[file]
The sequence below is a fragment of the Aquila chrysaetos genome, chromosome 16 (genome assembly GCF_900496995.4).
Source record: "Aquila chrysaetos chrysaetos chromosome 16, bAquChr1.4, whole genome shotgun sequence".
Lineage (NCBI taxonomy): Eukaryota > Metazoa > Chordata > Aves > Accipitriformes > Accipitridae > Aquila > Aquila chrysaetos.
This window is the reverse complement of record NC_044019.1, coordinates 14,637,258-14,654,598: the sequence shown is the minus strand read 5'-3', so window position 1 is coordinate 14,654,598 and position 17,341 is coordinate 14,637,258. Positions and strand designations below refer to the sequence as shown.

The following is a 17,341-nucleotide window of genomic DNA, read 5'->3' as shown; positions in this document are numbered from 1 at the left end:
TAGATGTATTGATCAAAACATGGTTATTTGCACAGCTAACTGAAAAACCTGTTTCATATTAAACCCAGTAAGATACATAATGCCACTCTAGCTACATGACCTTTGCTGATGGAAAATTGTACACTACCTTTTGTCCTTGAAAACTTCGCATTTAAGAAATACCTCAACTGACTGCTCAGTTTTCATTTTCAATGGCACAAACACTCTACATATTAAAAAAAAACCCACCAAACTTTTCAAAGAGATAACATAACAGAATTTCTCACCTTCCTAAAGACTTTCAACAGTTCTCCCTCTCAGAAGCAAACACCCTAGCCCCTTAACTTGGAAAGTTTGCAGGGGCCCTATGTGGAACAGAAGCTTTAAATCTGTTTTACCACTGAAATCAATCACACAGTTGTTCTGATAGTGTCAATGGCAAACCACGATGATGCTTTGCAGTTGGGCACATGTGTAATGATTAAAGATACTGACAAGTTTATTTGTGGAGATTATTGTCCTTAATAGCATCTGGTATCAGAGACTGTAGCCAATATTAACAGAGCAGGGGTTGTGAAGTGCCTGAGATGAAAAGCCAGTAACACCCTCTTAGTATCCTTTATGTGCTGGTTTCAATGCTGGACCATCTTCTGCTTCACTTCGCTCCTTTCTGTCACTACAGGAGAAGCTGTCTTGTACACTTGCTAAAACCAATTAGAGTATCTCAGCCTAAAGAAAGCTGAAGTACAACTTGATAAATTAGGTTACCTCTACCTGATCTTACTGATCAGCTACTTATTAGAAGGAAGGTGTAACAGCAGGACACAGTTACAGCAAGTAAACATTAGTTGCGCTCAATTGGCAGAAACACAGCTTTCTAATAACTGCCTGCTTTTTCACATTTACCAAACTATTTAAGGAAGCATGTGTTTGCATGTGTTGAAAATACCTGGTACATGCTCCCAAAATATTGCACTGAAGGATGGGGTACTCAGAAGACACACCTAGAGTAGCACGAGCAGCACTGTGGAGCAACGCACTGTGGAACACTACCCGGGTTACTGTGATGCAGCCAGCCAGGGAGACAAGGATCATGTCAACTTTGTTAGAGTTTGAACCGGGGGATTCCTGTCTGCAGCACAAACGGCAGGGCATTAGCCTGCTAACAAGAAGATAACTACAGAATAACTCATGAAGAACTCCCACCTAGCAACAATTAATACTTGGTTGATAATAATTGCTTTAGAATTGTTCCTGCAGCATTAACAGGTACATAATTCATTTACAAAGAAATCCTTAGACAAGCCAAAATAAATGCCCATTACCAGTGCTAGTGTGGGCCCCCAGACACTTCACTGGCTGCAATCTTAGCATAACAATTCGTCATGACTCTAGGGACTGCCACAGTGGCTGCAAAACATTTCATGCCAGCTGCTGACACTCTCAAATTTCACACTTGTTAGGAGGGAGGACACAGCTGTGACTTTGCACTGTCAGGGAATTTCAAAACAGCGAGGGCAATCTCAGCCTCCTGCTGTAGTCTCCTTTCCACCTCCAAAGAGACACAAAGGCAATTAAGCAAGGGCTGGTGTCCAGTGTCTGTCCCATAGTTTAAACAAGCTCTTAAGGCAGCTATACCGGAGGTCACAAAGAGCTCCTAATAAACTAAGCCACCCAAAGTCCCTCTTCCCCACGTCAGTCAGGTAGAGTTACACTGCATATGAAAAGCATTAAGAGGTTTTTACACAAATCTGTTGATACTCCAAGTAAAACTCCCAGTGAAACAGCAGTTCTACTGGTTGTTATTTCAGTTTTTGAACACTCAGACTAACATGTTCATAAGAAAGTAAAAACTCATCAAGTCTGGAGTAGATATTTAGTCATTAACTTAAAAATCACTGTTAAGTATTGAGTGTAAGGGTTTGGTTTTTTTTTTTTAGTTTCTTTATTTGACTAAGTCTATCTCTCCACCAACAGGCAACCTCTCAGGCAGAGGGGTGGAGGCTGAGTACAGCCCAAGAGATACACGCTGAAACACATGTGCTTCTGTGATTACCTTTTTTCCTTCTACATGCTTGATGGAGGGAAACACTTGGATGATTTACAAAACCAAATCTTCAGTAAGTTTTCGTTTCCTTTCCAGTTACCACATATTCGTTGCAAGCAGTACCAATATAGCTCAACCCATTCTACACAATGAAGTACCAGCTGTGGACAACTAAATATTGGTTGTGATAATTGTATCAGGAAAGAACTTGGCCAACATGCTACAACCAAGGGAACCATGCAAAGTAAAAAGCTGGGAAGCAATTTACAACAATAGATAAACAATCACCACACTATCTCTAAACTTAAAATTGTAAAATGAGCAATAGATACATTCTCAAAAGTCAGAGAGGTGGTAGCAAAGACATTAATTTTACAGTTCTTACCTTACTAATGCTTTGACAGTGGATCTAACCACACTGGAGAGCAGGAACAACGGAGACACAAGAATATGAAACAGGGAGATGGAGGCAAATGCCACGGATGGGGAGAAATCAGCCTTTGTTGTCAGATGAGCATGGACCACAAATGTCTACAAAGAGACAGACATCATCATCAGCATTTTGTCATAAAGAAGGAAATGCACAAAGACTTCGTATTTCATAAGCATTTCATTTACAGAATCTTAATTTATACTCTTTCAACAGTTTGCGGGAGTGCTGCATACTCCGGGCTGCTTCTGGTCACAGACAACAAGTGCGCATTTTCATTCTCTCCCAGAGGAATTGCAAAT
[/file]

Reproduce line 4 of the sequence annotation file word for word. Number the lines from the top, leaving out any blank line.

This window is the reverse complement of record NC_044019.1, coordinates 14,637,258-14,654,598: the sequence shown is the minus strand read 5'-3', so window position 1 is coordinate 14,654,598 and position 17,341 is coordinate 14,637,258. Positions and strand designations below refer to the sequence as shown.